Critics undermine all female Ultimate Fighters

State Hornet

For many, the thought of an all female fighter show was something to baulk at. But what is worse is how the media has handled the first all female season.

Women do not fight any better or worse, they fight differently. Most female fighters are harder to submit because their center of gravity is lower and they are more flexible. It takes a lot to get female fighters to tap out, most win in points or knock out, as seen with Ronda Rousey’s first fight.

Dana White, president of Ultimate Fighting Championship, has defended his choice to have an all girl season by informing the public that most of the fighters came from Invicta, one of the top female fighting organizations in the world. The women are talented and they have trained as hard as any man who competes for UFC.

However, none of those facts matter to the UFC or critics who have sexualized and complained about the new strawweight competitors, saying no one would be interested in an all female cast on the reality show.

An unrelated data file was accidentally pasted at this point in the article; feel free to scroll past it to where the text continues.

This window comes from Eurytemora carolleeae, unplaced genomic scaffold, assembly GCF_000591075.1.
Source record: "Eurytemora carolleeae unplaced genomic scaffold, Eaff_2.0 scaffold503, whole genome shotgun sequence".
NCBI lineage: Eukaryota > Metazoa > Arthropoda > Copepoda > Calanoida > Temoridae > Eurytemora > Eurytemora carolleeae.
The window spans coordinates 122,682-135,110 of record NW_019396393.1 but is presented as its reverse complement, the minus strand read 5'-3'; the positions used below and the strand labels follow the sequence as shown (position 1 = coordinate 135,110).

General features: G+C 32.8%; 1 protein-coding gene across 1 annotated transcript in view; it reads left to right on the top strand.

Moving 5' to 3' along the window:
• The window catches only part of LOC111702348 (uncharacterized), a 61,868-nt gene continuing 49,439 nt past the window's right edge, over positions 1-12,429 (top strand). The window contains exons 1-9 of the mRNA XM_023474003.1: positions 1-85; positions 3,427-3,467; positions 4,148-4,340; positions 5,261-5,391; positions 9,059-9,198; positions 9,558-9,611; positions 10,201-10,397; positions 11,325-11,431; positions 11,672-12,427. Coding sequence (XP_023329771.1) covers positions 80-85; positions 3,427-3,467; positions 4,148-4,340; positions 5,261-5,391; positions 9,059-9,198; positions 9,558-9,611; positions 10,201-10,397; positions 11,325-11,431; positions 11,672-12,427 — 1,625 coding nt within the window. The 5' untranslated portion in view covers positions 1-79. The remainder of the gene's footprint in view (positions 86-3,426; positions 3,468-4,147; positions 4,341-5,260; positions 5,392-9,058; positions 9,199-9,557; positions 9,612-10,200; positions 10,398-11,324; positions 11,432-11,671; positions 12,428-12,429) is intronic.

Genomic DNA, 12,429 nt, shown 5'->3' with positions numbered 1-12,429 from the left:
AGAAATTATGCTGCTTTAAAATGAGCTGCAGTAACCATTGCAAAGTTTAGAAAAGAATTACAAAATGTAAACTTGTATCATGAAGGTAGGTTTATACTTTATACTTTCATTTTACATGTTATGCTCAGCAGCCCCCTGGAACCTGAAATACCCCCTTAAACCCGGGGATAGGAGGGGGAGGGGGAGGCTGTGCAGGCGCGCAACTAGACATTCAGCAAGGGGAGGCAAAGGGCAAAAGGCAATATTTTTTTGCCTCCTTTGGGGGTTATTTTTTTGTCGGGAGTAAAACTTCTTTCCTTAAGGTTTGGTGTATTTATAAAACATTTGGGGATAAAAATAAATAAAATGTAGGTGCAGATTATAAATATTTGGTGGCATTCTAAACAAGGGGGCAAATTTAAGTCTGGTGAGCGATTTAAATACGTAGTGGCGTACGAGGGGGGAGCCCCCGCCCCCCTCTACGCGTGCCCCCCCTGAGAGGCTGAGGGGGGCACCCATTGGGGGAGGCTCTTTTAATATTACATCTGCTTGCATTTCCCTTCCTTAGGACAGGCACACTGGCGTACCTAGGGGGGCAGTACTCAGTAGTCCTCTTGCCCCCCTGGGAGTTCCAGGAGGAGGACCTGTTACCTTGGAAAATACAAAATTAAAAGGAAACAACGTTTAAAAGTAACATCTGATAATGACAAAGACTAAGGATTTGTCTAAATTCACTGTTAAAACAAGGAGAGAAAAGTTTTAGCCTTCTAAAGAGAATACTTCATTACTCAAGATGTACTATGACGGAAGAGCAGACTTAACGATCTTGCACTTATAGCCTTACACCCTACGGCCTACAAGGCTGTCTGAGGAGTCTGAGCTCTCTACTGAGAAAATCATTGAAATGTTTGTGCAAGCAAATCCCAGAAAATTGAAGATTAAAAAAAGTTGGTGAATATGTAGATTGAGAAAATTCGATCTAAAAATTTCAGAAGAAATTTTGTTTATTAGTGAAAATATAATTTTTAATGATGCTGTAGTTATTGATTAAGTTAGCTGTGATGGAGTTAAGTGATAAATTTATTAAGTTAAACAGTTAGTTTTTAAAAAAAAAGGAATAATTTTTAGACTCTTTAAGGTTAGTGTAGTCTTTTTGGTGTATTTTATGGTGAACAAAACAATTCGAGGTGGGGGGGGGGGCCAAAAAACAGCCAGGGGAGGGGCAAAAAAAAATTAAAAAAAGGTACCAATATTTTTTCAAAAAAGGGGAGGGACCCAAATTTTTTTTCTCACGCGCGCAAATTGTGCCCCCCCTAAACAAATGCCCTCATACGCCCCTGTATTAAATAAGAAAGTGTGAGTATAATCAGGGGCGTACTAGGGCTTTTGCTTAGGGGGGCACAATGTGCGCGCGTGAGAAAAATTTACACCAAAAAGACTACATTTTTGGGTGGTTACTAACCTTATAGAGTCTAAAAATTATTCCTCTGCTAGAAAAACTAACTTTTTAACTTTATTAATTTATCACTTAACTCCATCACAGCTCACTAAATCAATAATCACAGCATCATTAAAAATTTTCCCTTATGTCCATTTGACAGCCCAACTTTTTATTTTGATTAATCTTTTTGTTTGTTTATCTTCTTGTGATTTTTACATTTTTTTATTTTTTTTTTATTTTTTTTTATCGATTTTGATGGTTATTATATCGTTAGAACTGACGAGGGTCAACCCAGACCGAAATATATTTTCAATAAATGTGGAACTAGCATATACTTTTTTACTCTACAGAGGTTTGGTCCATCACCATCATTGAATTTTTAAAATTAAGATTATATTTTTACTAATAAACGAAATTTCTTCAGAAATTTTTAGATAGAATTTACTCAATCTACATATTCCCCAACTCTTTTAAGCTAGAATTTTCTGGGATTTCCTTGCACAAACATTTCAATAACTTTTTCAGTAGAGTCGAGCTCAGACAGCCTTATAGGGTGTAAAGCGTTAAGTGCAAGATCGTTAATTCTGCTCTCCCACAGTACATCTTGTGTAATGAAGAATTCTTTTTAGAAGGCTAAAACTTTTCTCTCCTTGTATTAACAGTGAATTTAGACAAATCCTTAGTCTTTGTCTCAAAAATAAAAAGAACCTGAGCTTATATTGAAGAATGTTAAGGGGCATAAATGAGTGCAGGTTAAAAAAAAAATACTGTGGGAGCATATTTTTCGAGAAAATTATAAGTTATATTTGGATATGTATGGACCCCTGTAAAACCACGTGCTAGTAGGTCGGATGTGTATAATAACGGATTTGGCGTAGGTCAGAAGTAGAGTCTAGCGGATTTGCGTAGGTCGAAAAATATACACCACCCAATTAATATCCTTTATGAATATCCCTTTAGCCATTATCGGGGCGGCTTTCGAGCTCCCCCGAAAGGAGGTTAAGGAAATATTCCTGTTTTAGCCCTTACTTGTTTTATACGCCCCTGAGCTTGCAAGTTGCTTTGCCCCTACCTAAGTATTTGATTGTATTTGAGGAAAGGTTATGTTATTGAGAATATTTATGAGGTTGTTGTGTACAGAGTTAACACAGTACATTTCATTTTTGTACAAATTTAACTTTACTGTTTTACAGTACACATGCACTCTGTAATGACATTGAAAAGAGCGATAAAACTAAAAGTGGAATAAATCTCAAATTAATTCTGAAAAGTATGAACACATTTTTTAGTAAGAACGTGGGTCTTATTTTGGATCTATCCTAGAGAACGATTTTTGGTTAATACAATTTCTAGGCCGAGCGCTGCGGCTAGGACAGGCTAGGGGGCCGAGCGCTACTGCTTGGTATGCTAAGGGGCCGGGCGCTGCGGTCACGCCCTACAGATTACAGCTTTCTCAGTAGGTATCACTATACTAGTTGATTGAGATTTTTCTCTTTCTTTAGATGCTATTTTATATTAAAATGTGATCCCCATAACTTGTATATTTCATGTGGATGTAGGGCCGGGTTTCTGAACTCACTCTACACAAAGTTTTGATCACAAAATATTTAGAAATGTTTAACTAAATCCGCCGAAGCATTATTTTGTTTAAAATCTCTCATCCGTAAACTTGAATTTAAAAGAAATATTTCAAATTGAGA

These women were talented enough to be chosen for the show and have a new weight class created so they could fight in fair competition but they are apparently not so talented they make people forget they are women.

White shouldn’t have to defend his right to spotlight the “fairer sex” for something other than their looks. Besides with names like “The Karate Hottie”, “Cupcake”, “Venezuelan Vixen”, and “The Warrior Princess” no one seems to be able to separate talent from gender.

Even White could not help but capitalize on sex appeal, as seen on the UFC advertisement at the Women’s MMA website and it is shameful.

Instead of sexualizing these women or being upset they are not feminine while they take part in a physically grueling and painful competition, people should focus on their strength, their competitive spirit and the pure commitment it takes to be counted among the top 20 fighters of their weight class.